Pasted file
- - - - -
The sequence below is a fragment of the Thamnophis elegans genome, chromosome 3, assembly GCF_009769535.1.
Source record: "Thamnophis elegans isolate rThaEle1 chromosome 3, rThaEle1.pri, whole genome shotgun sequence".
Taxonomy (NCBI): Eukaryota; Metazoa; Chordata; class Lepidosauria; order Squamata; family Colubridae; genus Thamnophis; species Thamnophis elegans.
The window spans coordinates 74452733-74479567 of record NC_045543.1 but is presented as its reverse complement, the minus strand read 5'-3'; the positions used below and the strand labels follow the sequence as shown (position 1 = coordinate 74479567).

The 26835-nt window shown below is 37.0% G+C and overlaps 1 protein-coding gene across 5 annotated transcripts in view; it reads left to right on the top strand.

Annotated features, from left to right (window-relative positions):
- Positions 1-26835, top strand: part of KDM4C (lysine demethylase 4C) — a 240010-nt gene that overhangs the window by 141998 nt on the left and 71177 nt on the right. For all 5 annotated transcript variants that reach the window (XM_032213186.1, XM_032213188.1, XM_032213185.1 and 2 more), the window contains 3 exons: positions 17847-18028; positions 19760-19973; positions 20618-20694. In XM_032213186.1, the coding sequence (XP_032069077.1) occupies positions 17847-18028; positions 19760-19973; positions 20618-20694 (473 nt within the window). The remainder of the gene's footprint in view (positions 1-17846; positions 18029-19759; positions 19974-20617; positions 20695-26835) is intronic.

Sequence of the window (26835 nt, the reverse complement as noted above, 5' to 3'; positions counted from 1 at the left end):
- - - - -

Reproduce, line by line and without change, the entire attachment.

The sequence below is a fragment of the Thamnophis elegans genome, chromosome 3, assembly GCF_009769535.1.
Source record: "Thamnophis elegans isolate rThaEle1 chromosome 3, rThaEle1.pri, whole genome shotgun sequence".
Taxonomy (NCBI): Eukaryota; Metazoa; Chordata; class Lepidosauria; order Squamata; family Colubridae; genus Thamnophis; species Thamnophis elegans.
The window spans coordinates 74452733-74479567 of record NC_045543.1 but is presented as its reverse complement, the minus strand read 5'-3'; the positions used below and the strand labels follow the sequence as shown (position 1 = coordinate 74479567).

The 26835-nt window shown below is 37.0% G+C and overlaps 1 protein-coding gene across 5 annotated transcripts in view; it reads left to right on the top strand.

Annotated features, from left to right (window-relative positions):
- Positions 1-26835, top strand: part of KDM4C (lysine demethylase 4C) — a 240010-nt gene that overhangs the window by 141998 nt on the left and 71177 nt on the right. For all 5 annotated transcript variants that reach the window (XM_032213186.1, XM_032213188.1, XM_032213185.1 and 2 more), the window contains 3 exons: positions 17847-18028; positions 19760-19973; positions 20618-20694. In XM_032213186.1, the coding sequence (XP_032069077.1) occupies positions 17847-18028; positions 19760-19973; positions 20618-20694 (473 nt within the window). The remainder of the gene's footprint in view (positions 1-17846; positions 18029-19759; positions 19974-20617; positions 20695-26835) is intronic.

Sequence of the window (26835 nt, the reverse complement as noted above, 5' to 3'; positions counted from 1 at the left end):